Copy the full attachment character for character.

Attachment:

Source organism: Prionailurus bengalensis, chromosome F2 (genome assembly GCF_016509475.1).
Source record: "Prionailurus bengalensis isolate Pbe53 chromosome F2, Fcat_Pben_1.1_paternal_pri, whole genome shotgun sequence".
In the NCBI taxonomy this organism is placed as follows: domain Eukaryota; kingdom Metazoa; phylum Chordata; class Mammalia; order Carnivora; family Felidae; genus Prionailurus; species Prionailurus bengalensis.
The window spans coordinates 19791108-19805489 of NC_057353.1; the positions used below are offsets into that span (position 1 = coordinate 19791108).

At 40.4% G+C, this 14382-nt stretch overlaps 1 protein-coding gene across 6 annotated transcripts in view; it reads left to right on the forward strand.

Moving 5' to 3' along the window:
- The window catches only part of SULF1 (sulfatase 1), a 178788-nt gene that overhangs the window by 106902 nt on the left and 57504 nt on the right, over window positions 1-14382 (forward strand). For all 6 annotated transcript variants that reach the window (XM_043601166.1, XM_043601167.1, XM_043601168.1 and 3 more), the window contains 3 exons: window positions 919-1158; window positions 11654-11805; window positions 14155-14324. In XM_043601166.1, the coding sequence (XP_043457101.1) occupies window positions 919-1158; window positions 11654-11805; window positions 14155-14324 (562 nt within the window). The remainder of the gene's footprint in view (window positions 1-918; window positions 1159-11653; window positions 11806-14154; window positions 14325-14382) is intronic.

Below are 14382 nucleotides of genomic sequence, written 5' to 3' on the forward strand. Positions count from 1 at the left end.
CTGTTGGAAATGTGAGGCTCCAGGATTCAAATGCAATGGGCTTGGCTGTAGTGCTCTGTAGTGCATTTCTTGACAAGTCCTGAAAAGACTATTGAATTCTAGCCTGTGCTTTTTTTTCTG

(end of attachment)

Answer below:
Source organism: Prionailurus bengalensis, chromosome F2 (genome assembly GCF_016509475.1).
Source record: "Prionailurus bengalensis isolate Pbe53 chromosome F2, Fcat_Pben_1.1_paternal_pri, whole genome shotgun sequence".
In the NCBI taxonomy this organism is placed as follows: domain Eukaryota; kingdom Metazoa; phylum Chordata; class Mammalia; order Carnivora; family Felidae; genus Prionailurus; species Prionailurus bengalensis.
The window spans coordinates 19791108-19805489 of NC_057353.1; the positions used below are offsets into that span (position 1 = coordinate 19791108).

At 40.4% G+C, this 14382-nt stretch overlaps 1 protein-coding gene across 6 annotated transcripts in view; it reads left to right on the forward strand.

Moving 5' to 3' along the window:
- The window catches only part of SULF1 (sulfatase 1), a 178788-nt gene that overhangs the window by 106902 nt on the left and 57504 nt on the right, over window positions 1-14382 (forward strand). For all 6 annotated transcript variants that reach the window (XM_043601166.1, XM_043601167.1, XM_043601168.1 and 3 more), the window contains 3 exons: window positions 919-1158; window positions 11654-11805; window positions 14155-14324. In XM_043601166.1, the coding sequence (XP_043457101.1) occupies window positions 919-1158; window positions 11654-11805; window positions 14155-14324 (562 nt within the window). The remainder of the gene's footprint in view (window positions 1-918; window positions 1159-11653; window positions 11806-14154; window positions 14325-14382) is intronic.

Below are 14382 nucleotides of genomic sequence, written 5' to 3' on the forward strand. Positions count from 1 at the left end.
CTGTTGGAAATGTGAGGCTCCAGGATTCAAATGCAATGGGCTTGGCTGTAGTGCTCTGTAGTGCATTTCTTGACAAGTCCTGAAAAGACTATTGAATTCTAGCCTGTGCTTTTTTTTCTG